Hawaii & Alaska
Waves from the Bering Sea splash up on a jetty on Friday, Sept. 16, 2022, in Nome, Alaska. Much of Alaska's western coast could see flooding and high winds as the remnants of Typhoon Merbok moved into the Bering Sea region. The National Weather Service says some locations could experience the worst coastal flooding in 50 years. (AP Photo/Peggy Fagerstrom)

AK - OPINION: Typhoon Merbok pounded Alaska's vulnerable coastal communities at a critical time

The powerful remnants of Typhoon Merbok pounded Alaska’s western coast on Sept. 17, 2022, pushing homes off their foundations and tearing apart protective berms as water flooded communities.

Storms aren’t unusual here, but Merbok built up over unusually warm water. Its waves reached 50 feet over the Bering Sea, and its storm surge sent water levels into communities at near record highs along with near hurricane-force winds.

Merbok also hit during the fall subsistence harvest season, when the region’s Indigenous communities are stocking up food for the winter. Rick Thoman, a climate scientist at the University of Alaska Fairbanks, explained why the storm was unusual and the impact it’s having on coastal Alaskans.

What stands out the most about this storm?

It isn’t unusual for typhoons to affect some portion of Alaska, typically in the fall, but Merbok was different.

It formed in a part of the Pacific, far east of Japan, where historically few typhoons form. The water there is typically too cold to support a typhoon, but right now, we have extremely warm water in the north-central Pacific. Merbok traveled right over waters that are the warmest on record going back about 100 years.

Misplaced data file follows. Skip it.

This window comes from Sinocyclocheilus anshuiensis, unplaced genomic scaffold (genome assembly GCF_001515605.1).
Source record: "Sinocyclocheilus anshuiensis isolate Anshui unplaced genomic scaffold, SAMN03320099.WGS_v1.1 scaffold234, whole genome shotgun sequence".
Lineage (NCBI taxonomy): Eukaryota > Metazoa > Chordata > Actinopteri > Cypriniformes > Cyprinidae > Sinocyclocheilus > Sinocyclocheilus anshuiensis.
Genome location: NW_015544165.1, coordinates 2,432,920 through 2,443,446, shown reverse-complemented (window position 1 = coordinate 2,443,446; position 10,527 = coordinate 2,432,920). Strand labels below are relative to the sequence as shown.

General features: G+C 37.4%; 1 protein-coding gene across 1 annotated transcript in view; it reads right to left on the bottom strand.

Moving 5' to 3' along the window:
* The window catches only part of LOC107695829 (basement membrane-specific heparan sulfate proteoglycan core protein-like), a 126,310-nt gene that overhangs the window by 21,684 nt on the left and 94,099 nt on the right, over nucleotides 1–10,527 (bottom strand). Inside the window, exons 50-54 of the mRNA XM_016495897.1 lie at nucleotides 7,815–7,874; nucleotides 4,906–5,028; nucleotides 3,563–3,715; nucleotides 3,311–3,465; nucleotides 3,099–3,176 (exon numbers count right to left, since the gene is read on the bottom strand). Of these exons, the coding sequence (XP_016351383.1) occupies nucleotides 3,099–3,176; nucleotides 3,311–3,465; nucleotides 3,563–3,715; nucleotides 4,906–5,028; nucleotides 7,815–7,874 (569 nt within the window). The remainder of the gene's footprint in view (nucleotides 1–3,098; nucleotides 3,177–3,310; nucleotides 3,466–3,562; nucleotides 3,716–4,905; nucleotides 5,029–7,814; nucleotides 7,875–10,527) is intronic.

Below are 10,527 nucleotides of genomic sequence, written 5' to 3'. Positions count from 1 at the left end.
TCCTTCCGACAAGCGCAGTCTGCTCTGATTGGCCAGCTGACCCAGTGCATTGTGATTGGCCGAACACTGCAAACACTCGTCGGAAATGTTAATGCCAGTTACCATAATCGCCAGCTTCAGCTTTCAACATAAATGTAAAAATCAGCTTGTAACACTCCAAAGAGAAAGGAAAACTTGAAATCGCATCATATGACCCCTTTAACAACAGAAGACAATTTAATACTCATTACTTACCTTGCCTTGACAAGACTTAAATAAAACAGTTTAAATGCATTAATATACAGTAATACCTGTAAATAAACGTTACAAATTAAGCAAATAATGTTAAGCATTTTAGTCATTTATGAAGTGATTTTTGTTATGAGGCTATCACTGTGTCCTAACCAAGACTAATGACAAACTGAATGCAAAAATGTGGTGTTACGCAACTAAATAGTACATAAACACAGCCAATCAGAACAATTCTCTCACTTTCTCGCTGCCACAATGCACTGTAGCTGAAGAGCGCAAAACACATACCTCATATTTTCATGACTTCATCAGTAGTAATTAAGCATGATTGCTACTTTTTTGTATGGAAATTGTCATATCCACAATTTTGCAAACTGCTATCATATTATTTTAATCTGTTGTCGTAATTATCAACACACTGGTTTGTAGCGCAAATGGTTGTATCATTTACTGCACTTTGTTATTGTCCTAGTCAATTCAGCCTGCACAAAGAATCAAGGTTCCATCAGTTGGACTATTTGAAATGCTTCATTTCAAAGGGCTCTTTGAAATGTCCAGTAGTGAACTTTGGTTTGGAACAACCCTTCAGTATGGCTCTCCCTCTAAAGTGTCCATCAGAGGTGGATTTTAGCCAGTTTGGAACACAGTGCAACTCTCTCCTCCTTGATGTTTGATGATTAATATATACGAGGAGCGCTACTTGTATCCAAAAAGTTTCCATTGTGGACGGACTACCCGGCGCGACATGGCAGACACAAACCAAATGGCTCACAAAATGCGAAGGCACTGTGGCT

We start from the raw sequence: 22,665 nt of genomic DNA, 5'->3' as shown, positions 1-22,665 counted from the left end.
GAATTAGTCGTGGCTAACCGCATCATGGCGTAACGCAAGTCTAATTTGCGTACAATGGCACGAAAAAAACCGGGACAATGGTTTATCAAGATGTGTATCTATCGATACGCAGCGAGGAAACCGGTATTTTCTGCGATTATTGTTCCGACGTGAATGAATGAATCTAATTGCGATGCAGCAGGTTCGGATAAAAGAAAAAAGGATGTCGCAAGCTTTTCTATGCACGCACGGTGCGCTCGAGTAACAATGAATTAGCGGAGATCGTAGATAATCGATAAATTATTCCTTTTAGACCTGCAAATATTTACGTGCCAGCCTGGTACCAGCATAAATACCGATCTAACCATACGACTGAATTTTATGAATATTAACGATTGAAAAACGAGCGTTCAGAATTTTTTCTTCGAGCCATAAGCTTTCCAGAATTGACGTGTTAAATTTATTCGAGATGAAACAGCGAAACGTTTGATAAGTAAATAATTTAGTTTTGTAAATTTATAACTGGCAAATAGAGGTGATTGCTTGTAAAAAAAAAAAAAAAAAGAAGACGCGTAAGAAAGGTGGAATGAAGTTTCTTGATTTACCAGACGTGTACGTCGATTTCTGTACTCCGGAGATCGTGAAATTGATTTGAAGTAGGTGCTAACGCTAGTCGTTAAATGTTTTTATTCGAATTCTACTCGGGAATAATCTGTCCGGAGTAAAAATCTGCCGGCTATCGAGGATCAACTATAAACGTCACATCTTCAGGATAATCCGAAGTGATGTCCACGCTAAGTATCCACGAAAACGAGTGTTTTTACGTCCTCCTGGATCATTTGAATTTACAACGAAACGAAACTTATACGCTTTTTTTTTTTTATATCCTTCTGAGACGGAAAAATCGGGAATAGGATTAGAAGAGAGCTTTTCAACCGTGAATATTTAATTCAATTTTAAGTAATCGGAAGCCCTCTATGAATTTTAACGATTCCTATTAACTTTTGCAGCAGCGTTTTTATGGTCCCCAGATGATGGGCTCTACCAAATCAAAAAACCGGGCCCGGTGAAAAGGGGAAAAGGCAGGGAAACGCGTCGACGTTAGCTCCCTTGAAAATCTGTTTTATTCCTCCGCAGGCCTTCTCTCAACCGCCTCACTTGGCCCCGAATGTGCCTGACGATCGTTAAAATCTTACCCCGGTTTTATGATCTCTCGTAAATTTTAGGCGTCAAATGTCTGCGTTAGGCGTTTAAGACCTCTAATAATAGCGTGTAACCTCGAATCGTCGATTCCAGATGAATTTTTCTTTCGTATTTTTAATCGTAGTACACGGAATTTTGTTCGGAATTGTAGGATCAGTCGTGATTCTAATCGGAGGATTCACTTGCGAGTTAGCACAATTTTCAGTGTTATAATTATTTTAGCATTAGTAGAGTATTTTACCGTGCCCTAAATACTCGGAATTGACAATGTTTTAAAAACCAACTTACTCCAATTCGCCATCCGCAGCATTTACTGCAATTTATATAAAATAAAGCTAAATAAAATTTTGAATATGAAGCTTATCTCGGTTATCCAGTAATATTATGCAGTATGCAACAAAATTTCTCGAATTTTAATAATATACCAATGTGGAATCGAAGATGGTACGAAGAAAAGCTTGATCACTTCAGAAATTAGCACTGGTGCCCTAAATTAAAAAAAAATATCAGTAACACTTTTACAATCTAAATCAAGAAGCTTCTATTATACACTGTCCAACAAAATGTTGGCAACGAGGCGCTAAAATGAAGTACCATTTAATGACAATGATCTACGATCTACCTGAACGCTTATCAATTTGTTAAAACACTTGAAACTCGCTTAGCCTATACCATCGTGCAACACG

Sea surface temperatures
Sea surface temperatures show unusually warm water over the eastern Pacific Ocean, where Typhoon Merbok passed through. (Alaska Center for Climate Assessment)

The Western Bering Sea, closer to Russia, has been running above normal sea surface temperature since last winter. The Eastern Bering Sea -- the Alaska part -- has been normal to slightly cooler than normal since spring. That temperature difference in the Bering Sea helped to feed the storm and was probably part of the reason the storm intensified to the level it did.

When Merbok moved in to the Bering Sea, it wound up being by far the strongest storm this early in the autumn. We’ve had stronger storms, but they typically occur in October and November.

Did climate change have a bearing on the storm?

There’s a strong likelihood that Merbok was able to form where it did because of the warming ocean.

With warm ocean water, there’s more evaporation going in the atmosphere. Because all the atmospheric ingredients came together, Merbok was able to bring that very warm moist air along with it. Had the ocean been a temperature more typical of 1960, there wouldn’t have been as much moisture in the storm.

How extreme was the flooding compared to past storms?

The most outstanding feature as far as impact is the tremendous area that was damaged. All coastal regions north of Bristol Bay to just beyond the Bering Strait -- hundreds of miles of coastline -- had some impact.

Read more.